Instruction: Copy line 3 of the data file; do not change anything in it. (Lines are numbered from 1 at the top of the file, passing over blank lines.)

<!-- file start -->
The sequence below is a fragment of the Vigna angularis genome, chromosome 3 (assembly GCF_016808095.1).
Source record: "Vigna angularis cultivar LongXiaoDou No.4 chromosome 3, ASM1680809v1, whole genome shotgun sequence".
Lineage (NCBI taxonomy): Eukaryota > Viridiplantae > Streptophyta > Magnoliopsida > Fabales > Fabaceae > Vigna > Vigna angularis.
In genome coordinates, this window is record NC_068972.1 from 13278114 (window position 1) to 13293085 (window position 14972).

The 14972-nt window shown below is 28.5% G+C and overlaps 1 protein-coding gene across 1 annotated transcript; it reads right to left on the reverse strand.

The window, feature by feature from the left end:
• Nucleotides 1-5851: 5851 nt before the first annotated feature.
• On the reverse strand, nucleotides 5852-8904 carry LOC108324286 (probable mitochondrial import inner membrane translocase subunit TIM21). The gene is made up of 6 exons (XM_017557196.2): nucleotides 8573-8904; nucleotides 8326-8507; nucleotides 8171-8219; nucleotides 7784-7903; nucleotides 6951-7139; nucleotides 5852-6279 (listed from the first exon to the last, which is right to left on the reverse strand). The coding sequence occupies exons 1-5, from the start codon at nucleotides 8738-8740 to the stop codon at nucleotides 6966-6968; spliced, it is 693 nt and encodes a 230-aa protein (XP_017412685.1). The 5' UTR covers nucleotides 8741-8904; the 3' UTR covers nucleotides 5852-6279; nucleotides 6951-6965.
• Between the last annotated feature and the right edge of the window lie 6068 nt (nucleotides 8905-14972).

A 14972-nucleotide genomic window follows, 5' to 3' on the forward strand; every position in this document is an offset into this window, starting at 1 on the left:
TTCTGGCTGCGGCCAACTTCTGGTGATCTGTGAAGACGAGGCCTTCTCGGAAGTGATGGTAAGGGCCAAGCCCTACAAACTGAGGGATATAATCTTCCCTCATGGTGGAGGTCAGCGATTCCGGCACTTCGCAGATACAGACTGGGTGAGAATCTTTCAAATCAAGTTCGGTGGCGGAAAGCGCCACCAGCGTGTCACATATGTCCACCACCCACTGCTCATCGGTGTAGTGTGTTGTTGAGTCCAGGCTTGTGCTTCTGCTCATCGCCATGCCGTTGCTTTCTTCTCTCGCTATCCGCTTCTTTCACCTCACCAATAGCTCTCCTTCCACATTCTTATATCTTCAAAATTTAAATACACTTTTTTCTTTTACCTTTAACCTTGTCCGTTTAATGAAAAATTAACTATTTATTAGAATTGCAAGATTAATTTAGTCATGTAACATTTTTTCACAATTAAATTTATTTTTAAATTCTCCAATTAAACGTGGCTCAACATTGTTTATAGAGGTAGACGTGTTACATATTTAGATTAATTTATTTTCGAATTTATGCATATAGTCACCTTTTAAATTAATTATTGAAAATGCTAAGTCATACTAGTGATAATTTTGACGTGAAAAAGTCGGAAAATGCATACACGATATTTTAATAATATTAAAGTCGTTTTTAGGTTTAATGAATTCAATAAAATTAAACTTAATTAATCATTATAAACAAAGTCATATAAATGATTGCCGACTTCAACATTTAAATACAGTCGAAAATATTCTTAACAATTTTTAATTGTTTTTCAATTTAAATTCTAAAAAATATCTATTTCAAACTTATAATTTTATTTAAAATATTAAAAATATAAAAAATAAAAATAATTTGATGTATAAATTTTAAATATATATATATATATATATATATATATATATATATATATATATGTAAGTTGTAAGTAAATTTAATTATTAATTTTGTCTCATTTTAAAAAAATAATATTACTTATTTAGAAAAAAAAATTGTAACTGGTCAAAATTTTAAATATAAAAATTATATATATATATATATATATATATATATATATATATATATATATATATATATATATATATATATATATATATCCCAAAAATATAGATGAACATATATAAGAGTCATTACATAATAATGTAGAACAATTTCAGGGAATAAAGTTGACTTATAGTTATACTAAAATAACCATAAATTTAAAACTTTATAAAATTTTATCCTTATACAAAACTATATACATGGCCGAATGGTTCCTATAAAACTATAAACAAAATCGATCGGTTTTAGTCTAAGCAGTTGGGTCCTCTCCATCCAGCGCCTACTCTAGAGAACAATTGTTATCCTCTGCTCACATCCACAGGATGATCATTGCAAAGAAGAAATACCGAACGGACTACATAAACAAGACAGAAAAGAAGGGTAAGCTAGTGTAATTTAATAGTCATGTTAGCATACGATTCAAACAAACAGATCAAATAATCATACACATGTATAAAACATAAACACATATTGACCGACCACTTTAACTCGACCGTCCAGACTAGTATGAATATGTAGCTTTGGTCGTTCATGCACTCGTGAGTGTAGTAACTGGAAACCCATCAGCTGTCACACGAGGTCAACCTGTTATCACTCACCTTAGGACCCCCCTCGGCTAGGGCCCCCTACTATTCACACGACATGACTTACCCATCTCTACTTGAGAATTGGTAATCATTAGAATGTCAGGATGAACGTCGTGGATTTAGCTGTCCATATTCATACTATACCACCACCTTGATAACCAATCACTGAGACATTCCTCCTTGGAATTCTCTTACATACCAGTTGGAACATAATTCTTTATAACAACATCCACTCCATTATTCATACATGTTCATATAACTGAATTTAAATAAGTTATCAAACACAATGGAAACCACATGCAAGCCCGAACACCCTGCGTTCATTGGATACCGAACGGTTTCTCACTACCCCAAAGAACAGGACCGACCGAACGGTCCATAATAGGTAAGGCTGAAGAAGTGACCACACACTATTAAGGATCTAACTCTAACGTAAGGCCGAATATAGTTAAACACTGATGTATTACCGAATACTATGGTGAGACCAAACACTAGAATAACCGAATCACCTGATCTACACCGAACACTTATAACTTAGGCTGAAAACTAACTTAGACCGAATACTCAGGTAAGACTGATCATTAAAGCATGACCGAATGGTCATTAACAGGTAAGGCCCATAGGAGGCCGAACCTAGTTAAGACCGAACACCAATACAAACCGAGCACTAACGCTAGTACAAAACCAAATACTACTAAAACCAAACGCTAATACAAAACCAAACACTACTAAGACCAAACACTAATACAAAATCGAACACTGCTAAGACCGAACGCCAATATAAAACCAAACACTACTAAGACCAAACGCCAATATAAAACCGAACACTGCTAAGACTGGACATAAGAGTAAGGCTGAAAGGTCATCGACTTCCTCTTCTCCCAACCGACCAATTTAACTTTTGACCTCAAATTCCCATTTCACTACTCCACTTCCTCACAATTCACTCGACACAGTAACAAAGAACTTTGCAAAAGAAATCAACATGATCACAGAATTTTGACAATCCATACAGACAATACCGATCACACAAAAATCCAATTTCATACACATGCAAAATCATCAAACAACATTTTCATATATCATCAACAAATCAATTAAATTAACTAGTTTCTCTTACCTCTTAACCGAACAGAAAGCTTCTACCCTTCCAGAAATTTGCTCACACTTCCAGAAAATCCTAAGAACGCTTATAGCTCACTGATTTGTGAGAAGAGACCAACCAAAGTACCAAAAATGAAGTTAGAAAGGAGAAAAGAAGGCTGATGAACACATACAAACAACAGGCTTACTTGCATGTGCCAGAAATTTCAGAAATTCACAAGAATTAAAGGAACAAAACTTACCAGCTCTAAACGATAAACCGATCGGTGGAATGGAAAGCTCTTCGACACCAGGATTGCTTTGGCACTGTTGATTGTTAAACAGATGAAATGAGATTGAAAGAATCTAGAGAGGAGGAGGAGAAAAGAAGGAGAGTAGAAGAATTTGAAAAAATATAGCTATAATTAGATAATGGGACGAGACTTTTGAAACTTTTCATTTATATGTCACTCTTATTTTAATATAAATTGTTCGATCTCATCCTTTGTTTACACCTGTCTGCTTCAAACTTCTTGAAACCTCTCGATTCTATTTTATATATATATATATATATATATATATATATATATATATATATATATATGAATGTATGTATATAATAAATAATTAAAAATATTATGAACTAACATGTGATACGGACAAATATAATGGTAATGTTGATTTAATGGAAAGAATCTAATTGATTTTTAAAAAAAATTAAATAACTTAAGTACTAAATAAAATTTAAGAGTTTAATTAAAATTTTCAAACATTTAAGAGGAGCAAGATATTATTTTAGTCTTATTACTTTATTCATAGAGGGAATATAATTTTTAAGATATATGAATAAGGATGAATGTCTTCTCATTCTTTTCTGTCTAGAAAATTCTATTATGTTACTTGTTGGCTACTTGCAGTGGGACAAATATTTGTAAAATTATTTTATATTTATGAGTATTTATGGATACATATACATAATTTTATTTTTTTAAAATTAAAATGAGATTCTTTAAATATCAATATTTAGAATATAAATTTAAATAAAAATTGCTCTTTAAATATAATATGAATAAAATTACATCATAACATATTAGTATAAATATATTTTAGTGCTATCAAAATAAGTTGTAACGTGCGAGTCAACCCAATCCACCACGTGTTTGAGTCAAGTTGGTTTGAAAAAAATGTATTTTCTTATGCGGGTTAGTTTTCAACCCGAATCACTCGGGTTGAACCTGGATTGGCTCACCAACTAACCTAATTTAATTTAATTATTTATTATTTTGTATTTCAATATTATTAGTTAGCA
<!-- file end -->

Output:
Lineage (NCBI taxonomy): Eukaryota > Viridiplantae > Streptophyta > Magnoliopsida > Fabales > Fabaceae > Vigna > Vigna angularis.